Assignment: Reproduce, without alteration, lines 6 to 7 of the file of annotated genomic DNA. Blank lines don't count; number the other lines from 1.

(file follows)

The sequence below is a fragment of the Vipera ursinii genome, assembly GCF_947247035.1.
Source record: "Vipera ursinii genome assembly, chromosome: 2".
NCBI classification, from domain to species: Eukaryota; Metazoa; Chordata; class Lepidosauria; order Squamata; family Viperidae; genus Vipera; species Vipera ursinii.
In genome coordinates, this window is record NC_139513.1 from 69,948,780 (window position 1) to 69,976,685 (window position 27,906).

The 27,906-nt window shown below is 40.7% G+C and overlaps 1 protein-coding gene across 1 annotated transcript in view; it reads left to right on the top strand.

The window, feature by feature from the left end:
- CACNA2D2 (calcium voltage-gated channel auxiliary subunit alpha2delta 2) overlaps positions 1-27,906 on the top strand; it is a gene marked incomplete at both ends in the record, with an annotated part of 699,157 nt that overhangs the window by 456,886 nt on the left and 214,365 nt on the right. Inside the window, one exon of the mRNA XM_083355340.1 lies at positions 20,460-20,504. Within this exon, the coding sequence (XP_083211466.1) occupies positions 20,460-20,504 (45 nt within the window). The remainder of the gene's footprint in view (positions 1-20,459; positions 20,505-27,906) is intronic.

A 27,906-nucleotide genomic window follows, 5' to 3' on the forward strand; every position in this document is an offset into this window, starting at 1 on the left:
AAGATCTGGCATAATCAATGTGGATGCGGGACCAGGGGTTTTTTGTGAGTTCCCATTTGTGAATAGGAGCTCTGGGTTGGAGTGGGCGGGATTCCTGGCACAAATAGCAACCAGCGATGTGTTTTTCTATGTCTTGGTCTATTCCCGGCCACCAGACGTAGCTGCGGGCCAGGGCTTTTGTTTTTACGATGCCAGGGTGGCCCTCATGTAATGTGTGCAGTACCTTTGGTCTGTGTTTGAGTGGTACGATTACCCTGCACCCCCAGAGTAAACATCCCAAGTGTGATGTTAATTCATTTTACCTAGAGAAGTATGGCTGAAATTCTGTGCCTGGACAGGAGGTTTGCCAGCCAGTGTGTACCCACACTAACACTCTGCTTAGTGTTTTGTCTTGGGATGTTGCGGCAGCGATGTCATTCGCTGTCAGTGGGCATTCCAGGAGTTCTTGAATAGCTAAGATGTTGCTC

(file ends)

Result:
The window, feature by feature from the left end:
- CACNA2D2 (calcium voltage-gated channel auxiliary subunit alpha2delta 2) overlaps positions 1-27,906 on the top strand; it is a gene marked incomplete at both ends in the record, with an annotated part of 699,157 nt that overhangs the window by 456,886 nt on the left and 214,365 nt on the right. Inside the window, one exon of the mRNA XM_083355340.1 lies at positions 20,460-20,504. Within this exon, the coding sequence (XP_083211466.1) occupies positions 20,460-20,504 (45 nt within the window). The remainder of the gene's footprint in view (positions 1-20,459; positions 20,505-27,906) is intronic.